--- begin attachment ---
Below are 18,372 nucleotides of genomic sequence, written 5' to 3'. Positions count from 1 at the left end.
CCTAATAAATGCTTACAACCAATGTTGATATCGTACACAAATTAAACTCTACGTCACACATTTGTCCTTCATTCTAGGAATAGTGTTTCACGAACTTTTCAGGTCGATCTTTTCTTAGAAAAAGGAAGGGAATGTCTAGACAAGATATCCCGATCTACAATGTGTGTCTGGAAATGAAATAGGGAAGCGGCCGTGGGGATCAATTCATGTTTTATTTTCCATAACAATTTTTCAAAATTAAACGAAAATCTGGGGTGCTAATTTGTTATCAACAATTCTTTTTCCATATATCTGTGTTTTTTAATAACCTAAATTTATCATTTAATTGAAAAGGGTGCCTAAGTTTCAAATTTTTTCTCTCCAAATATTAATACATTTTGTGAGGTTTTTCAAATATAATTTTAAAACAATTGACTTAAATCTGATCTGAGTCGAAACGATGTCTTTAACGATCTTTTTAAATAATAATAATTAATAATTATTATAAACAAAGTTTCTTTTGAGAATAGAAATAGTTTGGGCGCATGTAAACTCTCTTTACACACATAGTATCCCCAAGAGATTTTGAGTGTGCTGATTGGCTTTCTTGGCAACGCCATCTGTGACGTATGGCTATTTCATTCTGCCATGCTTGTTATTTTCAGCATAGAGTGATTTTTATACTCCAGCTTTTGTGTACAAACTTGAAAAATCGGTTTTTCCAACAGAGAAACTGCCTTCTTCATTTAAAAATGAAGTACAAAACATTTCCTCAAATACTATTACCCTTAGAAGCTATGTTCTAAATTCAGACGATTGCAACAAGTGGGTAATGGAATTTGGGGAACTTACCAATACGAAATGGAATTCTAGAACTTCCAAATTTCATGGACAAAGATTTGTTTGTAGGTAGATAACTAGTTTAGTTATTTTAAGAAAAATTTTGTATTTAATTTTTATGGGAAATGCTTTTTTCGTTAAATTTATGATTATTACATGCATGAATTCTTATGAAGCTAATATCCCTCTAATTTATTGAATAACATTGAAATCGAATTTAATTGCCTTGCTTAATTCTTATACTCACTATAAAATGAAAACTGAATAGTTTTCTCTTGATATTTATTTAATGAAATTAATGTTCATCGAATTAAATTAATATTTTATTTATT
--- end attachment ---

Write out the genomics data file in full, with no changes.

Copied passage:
Below are 18,372 nucleotides of genomic sequence, written 5' to 3'. Positions count from 1 at the left end.
CCTAATAAATGCTTACAACCAATGTTGATATCGTACACAAATTAAACTCTACGTCACACATTTGTCCTTCATTCTAGGAATAGTGTTTCACGAACTTTTCAGGTCGATCTTTTCTTAGAAAAAGGAAGGGAATGTCTAGACAAGATATCCCGATCTACAATGTGTGTCTGGAAATGAAATAGGGAAGCGGCCGTGGGGATCAATTCATGTTTTATTTTCCATAACAATTTTTCAAAATTAAACGAAAATCTGGGGTGCTAATTTGTTATCAACAATTCTTTTTCCATATATCTGTGTTTTTTAATAACCTAAATTTATCATTTAATTGAAAAGGGTGCCTAAGTTTCAAATTTTTTCTCTCCAAATATTAATACATTTTGTGAGGTTTTTCAAATATAATTTTAAAACAATTGACTTAAATCTGATCTGAGTCGAAACGATGTCTTTAACGATCTTTTTAAATAATAATAATTAATAATTATTATAAACAAAGTTTCTTTTGAGAATAGAAATAGTTTGGGCGCATGTAAACTCTCTTTACACACATAGTATCCCCAAGAGATTTTGAGTGTGCTGATTGGCTTTCTTGGCAACGCCATCTGTGACGTATGGCTATTTCATTCTGCCATGCTTGTTATTTTCAGCATAGAGTGATTTTTATACTCCAGCTTTTGTGTACAAACTTGAAAAATCGGTTTTTCCAACAGAGAAACTGCCTTCTTCATTTAAAAATGAAGTACAAAACATTTCCTCAAATACTATTACCCTTAGAAGCTATGTTCTAAATTCAGACGATTGCAACAAGTGGGTAATGGAATTTGGGGAACTTACCAATACGAAATGGAATTCTAGAACTTCCAAATTTCATGGACAAAGATTTGTTTGTAGGTAGATAACTAGTTTAGTTATTTTAAGAAAAATTTTGTATTTAATTTTTATGGGAAATGCTTTTTTCGTTAAATTTATGATTATTACATGCATGAATTCTTATGAAGCTAATATCCCTCTAATTTATTGAATAACATTGAAATCGAATTTAATTGCCTTGCTTAATTCTTATACTCACTATAAAATGAAAACTGAATAGTTTTCTCTTGATATTTATTTAATGAAATTAATGTTCATCGAATTAAATTAATATTTTATTTATT